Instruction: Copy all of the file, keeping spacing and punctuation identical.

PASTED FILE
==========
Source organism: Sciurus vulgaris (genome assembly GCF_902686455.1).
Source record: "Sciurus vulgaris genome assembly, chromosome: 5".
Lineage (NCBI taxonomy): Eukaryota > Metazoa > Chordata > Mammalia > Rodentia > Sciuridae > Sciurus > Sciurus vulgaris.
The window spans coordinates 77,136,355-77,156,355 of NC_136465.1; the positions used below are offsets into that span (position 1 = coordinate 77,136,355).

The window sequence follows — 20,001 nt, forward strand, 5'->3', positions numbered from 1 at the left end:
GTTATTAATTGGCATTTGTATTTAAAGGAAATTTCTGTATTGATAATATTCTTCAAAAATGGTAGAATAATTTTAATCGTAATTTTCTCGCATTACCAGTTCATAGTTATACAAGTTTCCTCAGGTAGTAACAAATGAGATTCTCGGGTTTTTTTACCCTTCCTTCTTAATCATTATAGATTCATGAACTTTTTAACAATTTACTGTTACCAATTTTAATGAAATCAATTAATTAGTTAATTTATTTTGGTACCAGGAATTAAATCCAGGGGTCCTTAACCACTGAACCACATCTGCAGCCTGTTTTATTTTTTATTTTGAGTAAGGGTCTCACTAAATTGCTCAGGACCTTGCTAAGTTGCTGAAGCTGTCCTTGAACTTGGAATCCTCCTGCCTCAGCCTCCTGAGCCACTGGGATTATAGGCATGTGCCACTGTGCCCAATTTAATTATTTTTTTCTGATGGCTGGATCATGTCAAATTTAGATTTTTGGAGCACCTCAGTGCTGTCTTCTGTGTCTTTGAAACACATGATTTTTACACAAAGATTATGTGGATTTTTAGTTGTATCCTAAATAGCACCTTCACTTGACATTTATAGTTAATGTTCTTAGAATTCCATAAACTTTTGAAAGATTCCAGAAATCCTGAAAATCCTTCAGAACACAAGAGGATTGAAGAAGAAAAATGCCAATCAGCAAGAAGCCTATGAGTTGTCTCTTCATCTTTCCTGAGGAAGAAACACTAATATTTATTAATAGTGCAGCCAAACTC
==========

Source organism: Sciurus vulgaris (genome assembly GCF_902686455.1).
Source record: "Sciurus vulgaris genome assembly, chromosome: 5".
Lineage (NCBI taxonomy): Eukaryota > Metazoa > Chordata > Mammalia > Rodentia > Sciuridae > Sciurus > Sciurus vulgaris.
The window spans coordinates 77,136,355-77,156,355 of NC_136465.1; the positions used below are offsets into that span (position 1 = coordinate 77,136,355).

The window sequence follows — 20,001 nt, forward strand, 5'->3', positions numbered from 1 at the left end:
GTTATTAATTGGCATTTGTATTTAAAGGAAATTTCTGTATTGATAATATTCTTCAAAAATGGTAGAATAATTTTAATCGTAATTTTCTCGCATTACCAGTTCATAGTTATACAAGTTTCCTCAGGTAGTAACAAATGAGATTCTCGGGTTTTTTTACCCTTCCTTCTTAATCATTATAGATTCATGAACTTTTTAACAATTTACTGTTACCAATTTTAATGAAATCAATTAATTAGTTAATTTATTTTGGTACCAGGAATTAAATCCAGGGGTCCTTAACCACTGAACCACATCTGCAGCCTGTTTTATTTTTTATTTTGAGTAAGGGTCTCACTAAATTGCTCAGGACCTTGCTAAGTTGCTGAAGCTGTCCTTGAACTTGGAATCCTCCTGCCTCAGCCTCCTGAGCCACTGGGATTATAGGCATGTGCCACTGTGCCCAATTTAATTATTTTTTTCTGATGGCTGGATCATGTCAAATTTAGATTTTTGGAGCACCTCAGTGCTGTCTTCTGTGTCTTTGAAACACATGATTTTTACACAAAGATTATGTGGATTTTTAGTTGTATCCTAAATAGCACCTTCACTTGACATTTATAGTTAATGTTCTTAGAATTCCATAAACTTTTGAAAGATTCCAGAAATCCTGAAAATCCTTCAGAACACAAGAGGATTGAAGAAGAAAAATGCCAATCAGCAAGAAGCCTATGAGTTGTCTCTTCATCTTTCCTGAGGAAGAAACACTAATATTTATTAATAGTGCAGCCAAACTC